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Agia Voukla (Agios Voukolos) Church, Basmane, İzmir

Etiler Mahallesi, 1281. Sk. 11 A, 35240 Konak/İzmir



The church is dedicated to one of the disciples of St. John the Evangelist, Hagios Boukolas, who was also the bishop of Smyrna before St. Policarp. It is of cross plan placed in east-west direction. The architecture has neo-classical elements but the exterior walls are quite plain but nice masonry of stone and brick. The interior was restored including some religious figures. There are also decoration elements resembling the Baroque style.
It was built in the second half of the 19th century and it is the only Greek Orthodox Church survived in the Great Fire occurred in 1922 when the Greek Army was leaving the city against approaching Turkish Army. Due to immigration exchange between Turkey and Greece, there was no congregation left and the building ceased to function as church. Between1924 and 1951 it served as the archaeological museum. It was used by the State Opera and Ballet as the storage room. Recently it was renovated by the the Metropolitan Municipality of Izmir and re-opened as a cultural center. Within the same courtyard, there is a museum of press and media.
This renovated church now serves as a cultural center. Although it is in downtown area, it is still remote from the contemporary attraction centers of modern İzmir. For the locals it is a heritage from the past that was gone long ago. It also gives an important opportunity to talk about multi-ethnic and multi-religious history of the city of Izmir, especially in the Ottoman Era. The Christian population of the city was overwhelmingly Greek Orthodox. There was a considerable amount of members of other Christian sects as well. Turkey faced an immense internal migration from the country side to the bigger towns starting from 1950s and İzmir was not an exception. The restoration project carried out by the local authorities also indicates an important political initiative in order to project and preserve cultural heritage.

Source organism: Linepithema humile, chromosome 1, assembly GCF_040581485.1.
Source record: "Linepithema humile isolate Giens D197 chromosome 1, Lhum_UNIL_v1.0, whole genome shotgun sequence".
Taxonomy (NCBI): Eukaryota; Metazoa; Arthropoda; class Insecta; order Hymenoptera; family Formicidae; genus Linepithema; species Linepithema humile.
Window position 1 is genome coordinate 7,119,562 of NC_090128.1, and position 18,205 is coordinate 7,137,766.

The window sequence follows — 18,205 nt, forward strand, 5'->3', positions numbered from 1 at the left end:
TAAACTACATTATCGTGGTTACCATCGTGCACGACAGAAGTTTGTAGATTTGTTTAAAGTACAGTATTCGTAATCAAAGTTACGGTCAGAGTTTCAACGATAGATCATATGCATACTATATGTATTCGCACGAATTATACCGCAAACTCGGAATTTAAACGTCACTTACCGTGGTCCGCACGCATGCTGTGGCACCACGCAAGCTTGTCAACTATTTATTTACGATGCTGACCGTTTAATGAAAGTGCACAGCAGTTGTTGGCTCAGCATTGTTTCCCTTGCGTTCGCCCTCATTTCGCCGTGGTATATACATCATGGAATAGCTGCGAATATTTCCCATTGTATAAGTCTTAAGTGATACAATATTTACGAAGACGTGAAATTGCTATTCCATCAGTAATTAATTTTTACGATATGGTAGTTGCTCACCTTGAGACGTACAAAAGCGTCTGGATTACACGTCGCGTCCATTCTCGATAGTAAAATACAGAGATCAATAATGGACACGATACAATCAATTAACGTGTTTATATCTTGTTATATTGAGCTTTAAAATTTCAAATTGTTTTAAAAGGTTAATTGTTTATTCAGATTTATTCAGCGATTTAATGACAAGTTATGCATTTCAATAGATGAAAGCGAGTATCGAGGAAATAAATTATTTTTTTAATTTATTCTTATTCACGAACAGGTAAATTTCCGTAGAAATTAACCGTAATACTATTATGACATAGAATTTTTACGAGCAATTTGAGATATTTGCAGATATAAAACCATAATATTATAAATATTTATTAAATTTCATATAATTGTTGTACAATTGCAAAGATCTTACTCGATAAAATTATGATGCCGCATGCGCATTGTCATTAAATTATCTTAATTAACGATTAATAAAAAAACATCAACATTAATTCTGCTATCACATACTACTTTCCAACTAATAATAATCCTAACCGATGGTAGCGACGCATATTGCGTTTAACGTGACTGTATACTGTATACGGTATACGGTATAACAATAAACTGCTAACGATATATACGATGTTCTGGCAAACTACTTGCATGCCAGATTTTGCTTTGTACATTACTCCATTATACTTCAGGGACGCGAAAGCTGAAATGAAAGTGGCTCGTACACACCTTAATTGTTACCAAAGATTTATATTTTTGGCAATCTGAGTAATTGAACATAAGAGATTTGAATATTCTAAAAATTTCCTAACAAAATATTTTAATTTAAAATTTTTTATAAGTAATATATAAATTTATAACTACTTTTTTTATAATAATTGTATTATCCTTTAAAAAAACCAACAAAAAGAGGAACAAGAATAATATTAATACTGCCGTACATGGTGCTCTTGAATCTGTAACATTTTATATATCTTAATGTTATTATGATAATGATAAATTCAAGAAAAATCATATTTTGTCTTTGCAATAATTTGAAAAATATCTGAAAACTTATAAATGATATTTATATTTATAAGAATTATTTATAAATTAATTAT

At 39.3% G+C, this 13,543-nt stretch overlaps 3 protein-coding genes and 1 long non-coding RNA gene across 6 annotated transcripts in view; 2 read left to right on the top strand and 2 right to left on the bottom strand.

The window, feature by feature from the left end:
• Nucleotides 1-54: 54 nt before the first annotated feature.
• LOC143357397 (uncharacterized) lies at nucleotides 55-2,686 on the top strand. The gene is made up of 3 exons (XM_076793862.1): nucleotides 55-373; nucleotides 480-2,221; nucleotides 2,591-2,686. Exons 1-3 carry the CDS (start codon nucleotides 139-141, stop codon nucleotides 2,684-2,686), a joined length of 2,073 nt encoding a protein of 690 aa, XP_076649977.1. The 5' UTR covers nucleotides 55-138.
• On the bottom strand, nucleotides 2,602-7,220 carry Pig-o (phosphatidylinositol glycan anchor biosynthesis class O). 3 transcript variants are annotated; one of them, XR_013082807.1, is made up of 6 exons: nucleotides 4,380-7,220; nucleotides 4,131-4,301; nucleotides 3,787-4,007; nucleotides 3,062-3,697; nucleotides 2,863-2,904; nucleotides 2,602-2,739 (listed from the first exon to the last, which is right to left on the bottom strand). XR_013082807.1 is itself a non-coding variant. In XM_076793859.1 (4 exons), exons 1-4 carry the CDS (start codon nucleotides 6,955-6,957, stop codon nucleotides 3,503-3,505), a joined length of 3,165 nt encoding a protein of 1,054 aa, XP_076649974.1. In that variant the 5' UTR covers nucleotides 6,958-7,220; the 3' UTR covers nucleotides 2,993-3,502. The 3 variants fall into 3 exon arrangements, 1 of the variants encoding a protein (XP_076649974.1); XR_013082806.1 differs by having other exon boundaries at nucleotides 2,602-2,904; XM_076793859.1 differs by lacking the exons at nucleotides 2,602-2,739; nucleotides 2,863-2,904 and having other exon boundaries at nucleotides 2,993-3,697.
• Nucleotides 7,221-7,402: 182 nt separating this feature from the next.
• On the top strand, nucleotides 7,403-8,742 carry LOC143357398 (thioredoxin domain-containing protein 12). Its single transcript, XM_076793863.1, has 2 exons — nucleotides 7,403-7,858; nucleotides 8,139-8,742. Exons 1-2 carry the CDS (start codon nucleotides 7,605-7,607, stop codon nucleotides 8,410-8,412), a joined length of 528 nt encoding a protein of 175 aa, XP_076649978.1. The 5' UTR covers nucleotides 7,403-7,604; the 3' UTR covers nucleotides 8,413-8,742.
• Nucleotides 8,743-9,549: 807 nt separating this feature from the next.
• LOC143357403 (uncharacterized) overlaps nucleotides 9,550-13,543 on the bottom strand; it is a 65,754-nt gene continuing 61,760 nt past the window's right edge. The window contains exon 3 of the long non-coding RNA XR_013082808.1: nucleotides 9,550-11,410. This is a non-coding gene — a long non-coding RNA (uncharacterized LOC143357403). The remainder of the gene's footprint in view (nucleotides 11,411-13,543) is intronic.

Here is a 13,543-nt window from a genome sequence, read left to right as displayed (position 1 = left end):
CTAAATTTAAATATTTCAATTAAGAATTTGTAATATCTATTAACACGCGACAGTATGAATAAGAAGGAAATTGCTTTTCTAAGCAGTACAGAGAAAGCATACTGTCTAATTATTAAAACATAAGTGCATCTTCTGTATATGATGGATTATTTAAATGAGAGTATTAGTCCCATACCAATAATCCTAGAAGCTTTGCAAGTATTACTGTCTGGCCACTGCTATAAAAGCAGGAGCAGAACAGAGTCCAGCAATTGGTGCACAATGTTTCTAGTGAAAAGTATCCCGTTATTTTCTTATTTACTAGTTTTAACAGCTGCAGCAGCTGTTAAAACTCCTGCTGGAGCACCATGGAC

The multi-ethnic and multi-religion society of Izmir enjoyed decades of prosperity in the 19th century until the break of WWI. Even the city had a mixed population; demographic structure was well defined by districts. The business was mostly in the hands of Levantines and among different districts they dwelled, Bayraklı became a center of attraction in the late 19th century. With the population exchange in 1922 between Greece and Turkey, the demographic structure of the city drastically changed becoming overwhelmingly Muslim. Other minorities In due course of time the numbers of Christians and Jews living in the city decreased.
The didactical relevance and the proposed way to use with the students:
- Direct visit
A direct visit, if possible, would be the best way for students to experience the atmosphere of the place.
- Virtual visit (specify how)
A PPT presentation prepared by the tutor enriched with visuals.
- Classroom activity (pre- and post- visit)
Pre-visit activity: A research by students for religious buildings with new functions defined.

- Discussion on religious buildings with new functions different from the religious one. How they will feel if a church, mosque or a synagogue in their region is converted into a place with a new function other than the religious one.


    • A Festival For The City’s Memory?
      Işıklı, H. (2015). A Festival For The City’s Memory? in Cultural memory : Conference Proceedings, Skopje, 5-7 September 2013, pp.35-44. Skopje: Knigoizdatelstvo MI-AN.
    • Ayavukla Church
      This site contains some textual information on the church and plenty of photos concerning before and after the restoration works.

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    This project has been funded with support from the European Commission. This web site reflects the views only of the author, and the Commission cannot be held responsible for any use which may be made of the information contained therein.